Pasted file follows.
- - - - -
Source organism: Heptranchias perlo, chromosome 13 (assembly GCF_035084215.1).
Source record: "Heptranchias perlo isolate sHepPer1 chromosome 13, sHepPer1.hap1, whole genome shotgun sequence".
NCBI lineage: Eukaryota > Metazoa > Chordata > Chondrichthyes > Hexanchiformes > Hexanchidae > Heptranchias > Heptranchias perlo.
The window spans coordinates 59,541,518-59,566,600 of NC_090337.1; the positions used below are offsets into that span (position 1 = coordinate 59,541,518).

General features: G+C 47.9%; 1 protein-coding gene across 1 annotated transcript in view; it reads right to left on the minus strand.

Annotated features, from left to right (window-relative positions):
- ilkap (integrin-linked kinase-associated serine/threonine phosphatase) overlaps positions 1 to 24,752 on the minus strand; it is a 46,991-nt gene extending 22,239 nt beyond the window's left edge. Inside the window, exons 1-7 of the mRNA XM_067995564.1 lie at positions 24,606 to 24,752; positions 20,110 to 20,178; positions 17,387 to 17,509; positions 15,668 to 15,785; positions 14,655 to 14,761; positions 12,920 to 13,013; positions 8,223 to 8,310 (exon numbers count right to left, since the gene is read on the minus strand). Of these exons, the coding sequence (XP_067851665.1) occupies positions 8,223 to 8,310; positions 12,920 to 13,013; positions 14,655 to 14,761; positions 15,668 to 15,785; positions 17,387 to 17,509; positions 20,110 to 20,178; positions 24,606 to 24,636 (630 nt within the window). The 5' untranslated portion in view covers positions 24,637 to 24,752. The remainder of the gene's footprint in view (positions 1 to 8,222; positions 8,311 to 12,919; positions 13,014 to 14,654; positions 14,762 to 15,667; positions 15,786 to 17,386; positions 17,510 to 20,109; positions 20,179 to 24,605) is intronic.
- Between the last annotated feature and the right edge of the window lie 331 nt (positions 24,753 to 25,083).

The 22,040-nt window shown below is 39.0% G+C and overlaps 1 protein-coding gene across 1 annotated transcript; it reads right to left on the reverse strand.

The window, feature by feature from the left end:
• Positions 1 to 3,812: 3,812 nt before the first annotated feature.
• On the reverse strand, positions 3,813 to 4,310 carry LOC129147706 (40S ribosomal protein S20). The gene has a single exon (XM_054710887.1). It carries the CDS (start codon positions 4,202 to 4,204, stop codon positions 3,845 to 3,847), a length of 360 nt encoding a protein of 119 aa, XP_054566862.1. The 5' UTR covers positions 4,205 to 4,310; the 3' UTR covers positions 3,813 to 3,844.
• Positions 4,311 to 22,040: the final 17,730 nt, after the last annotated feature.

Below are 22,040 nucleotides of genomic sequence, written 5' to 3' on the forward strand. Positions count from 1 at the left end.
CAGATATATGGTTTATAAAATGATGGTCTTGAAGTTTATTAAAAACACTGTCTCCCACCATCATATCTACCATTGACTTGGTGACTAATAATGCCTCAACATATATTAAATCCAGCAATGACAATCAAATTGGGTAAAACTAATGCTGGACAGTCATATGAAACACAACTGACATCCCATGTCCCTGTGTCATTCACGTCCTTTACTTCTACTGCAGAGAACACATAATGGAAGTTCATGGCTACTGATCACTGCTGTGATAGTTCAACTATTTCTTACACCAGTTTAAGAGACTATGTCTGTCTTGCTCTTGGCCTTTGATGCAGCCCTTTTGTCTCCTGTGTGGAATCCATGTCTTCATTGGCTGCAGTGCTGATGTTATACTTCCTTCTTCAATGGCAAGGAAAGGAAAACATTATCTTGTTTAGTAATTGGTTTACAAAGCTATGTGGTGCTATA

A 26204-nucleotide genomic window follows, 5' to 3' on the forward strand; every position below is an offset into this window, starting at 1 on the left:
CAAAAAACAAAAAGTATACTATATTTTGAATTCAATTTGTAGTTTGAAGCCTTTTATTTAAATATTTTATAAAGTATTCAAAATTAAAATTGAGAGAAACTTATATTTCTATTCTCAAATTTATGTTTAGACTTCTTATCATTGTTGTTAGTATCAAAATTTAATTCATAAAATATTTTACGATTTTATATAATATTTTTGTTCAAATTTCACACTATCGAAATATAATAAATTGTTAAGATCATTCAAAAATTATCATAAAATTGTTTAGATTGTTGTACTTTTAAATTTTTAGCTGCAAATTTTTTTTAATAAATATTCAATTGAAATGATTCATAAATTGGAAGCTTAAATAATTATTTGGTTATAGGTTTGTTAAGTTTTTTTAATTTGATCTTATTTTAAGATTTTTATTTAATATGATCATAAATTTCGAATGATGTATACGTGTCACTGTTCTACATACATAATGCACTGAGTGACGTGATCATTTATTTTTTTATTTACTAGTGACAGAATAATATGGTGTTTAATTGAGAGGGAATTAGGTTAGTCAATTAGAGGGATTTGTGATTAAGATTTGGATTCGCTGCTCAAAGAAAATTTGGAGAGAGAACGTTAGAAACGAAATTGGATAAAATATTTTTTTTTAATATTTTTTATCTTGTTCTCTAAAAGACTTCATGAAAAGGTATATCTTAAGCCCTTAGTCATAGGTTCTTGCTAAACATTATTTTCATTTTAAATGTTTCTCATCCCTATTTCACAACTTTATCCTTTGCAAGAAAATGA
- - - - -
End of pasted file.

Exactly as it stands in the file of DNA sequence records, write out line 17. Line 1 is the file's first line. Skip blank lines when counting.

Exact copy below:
CAAAAAACAAAAAGTATACTATATTTTGAATTCAATTTGTAGTTTGAAGCCTTTTATTTAAATATTTTATAAAGTATTCAAAATTAAAATTGAGAGAAACTTATATTTCTATTCTCAAATTTATGTTTAGACTTCTTATCATTGTTGTTAGTATCAAAATTTAATTCATAAAATATTTTACGATTTTATATAATATTTTTGTTCAAATTTCACACTATCGAAATATAATAAATTGTTAAGATCATTCAAAAATTATCATAAAATTGTTTAGATTGTTGTACTTTTAAATTTTTAGCTGCAAATTTTTTTTAATAAATATTCAATTGAAATGATTCATAAATTGGAAGCTTAAATAATTATTTGGTTATAGGTTTGTTAAGTTTTTTTAATTTGATCTTATTTTAAGATTTTTATTTAATATGATCATAAATTTCGAATGATGTATACGTGTCACTGTTCTACATACATAATGCACTGAGTGACGTGATCATTTATTTTTTTATTTACTAGTGACAGAATAATATGGTGTTTAATTGAGAGGGAATTAGGTTAGTCAATTAGAGGGATTTGTGATTAAGATTTGGATTCGCTGCTCAAAGAAAATTTGGAGAGAGAACGTTAGAAACGAAATTGGATAAAATATTTTTTTTTAATATTTTTTATCTTGTTCTCTAAAAGACTTCATGAAAAGGTATATCTTAAGCCCTTAGTCATAGGTTCTTGCTAAACATTATTTTCATTTTAAATGTTTCTCATCCCTATTTCACAACTTTATCCTTTGCAAGAAAATGA